There are those to whom the contributions of an efficient autopsy service to the overall standard of health care are unquestionable. To many, the postmortem observation lends itself to scientific discovery, stimulates clinical research, maintains public as well as family health, and contributes to jurisprudence, medical education, and pathology training. To these sanguine souls, the relentless and seemingly inexorable decline in autopsy rates is inexcusable.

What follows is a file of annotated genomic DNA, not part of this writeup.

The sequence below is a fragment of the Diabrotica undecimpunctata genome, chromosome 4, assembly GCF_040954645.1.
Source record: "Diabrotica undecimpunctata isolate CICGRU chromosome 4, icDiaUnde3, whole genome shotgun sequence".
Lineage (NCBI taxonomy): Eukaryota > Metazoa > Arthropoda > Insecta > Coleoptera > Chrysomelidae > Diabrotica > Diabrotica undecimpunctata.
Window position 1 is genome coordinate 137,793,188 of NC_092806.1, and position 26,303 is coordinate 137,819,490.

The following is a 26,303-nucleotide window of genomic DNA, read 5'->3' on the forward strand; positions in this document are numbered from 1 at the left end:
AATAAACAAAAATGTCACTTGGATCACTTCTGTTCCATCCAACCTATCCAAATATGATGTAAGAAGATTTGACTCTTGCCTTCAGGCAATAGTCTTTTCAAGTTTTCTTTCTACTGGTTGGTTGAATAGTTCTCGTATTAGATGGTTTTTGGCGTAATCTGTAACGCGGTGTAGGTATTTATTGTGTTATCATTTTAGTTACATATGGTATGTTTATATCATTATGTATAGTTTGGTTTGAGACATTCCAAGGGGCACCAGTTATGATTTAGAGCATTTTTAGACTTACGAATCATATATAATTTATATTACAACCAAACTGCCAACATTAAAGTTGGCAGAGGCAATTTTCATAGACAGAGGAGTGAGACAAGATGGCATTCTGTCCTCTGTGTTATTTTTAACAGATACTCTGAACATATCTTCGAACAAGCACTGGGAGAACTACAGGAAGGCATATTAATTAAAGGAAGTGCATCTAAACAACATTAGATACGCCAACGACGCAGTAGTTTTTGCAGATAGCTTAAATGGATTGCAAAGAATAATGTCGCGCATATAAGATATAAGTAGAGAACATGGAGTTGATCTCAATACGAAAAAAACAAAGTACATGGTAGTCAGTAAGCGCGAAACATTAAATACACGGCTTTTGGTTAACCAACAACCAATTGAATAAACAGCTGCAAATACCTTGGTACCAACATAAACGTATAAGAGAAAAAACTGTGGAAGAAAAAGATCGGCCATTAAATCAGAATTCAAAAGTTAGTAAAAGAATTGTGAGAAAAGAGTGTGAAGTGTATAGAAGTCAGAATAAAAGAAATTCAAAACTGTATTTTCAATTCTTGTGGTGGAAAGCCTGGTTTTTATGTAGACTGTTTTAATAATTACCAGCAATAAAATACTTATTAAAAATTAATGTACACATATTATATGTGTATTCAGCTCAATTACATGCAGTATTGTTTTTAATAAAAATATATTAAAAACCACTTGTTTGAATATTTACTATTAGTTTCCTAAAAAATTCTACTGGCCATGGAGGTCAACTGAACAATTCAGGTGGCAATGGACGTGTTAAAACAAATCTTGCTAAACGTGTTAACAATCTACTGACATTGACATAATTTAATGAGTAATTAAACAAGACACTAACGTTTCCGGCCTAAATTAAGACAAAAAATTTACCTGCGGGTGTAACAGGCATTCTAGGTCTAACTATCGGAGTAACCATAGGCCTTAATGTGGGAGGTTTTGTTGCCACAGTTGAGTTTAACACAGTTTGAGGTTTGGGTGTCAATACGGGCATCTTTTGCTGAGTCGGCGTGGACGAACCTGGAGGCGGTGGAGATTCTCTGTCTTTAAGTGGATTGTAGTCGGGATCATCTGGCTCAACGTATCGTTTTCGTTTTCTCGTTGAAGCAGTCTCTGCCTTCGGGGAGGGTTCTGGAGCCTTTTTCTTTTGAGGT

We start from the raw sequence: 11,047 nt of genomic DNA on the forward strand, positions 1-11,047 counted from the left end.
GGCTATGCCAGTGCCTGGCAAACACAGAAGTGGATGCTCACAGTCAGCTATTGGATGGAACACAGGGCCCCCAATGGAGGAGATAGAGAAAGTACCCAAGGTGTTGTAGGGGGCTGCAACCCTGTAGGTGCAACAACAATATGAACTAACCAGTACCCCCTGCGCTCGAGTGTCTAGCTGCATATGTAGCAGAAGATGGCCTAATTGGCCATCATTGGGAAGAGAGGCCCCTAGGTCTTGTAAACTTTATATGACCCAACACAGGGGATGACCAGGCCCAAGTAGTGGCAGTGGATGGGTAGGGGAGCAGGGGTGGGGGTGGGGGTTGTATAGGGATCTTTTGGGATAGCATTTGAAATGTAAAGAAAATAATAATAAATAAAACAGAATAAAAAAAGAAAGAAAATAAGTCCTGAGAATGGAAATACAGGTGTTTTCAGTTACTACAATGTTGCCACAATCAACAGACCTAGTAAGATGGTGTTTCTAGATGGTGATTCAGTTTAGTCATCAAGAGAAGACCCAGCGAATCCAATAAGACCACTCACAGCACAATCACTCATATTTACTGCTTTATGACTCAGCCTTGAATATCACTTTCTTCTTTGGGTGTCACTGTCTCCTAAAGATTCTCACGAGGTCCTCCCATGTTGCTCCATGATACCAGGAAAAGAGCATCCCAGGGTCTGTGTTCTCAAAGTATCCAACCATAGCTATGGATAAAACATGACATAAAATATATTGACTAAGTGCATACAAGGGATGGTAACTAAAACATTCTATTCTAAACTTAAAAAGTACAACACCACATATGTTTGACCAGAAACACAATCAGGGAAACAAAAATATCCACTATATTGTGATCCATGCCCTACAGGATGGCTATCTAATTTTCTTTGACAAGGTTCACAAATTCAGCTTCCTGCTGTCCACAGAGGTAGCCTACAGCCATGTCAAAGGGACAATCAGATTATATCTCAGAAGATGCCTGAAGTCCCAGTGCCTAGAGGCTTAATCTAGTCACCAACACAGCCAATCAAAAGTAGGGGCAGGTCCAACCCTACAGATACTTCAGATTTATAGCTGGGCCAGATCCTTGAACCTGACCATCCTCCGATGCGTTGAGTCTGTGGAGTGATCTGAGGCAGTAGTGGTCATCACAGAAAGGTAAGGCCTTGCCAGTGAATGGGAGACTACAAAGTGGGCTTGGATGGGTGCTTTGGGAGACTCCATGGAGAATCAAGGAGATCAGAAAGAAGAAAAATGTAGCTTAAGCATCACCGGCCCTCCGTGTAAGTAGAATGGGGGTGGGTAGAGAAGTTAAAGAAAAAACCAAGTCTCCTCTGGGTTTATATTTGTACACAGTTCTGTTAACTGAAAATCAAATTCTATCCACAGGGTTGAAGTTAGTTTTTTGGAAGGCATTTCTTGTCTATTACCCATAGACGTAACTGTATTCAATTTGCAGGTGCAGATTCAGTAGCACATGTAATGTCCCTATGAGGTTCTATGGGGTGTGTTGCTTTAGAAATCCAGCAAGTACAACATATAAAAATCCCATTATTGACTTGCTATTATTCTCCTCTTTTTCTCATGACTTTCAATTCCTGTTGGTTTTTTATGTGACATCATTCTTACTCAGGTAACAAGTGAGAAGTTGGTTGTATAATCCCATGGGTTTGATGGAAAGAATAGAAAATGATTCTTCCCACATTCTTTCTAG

Various excuses (some more valid than others) have been proffered ad nauseam for declining autopsy rates. Among clinicians, the waning of interest in autopsies has been attributed to a disinclination to face failures, medicolegal misgivings, lack of rapport with the relatives of the deceased, and dissatisfaction with autopsy reports—typically with their timeliness. The apparent disinterest among families of the deceased can be attributed to cultural conviction, religious restraint, fear of defacement, desire to “spare further suffering,” possible delays in interment, and, most often, sheer ignorance about autopsy, including its availability, benefits, and costs. Even pathologists are now considered increasingly reluctant purveyors of postmortem examinations because of other more immediate demands on their time and attention, the perceived underappreciation of their efforts, various remuneration-related issues, and their lack of proficiency in the performance of autopsies, owing mainly to decreasing emphasis on autopsies during training. Although each of the aforementioned issues would need to be addressed if there is to be a revival of the autopsy, all such efforts are destined to fail unless all involved medical professionals, including pathologists, reaffirm their commitment to this crucial procedure and reiterate its central role in medicine—not only in words but also in deeds.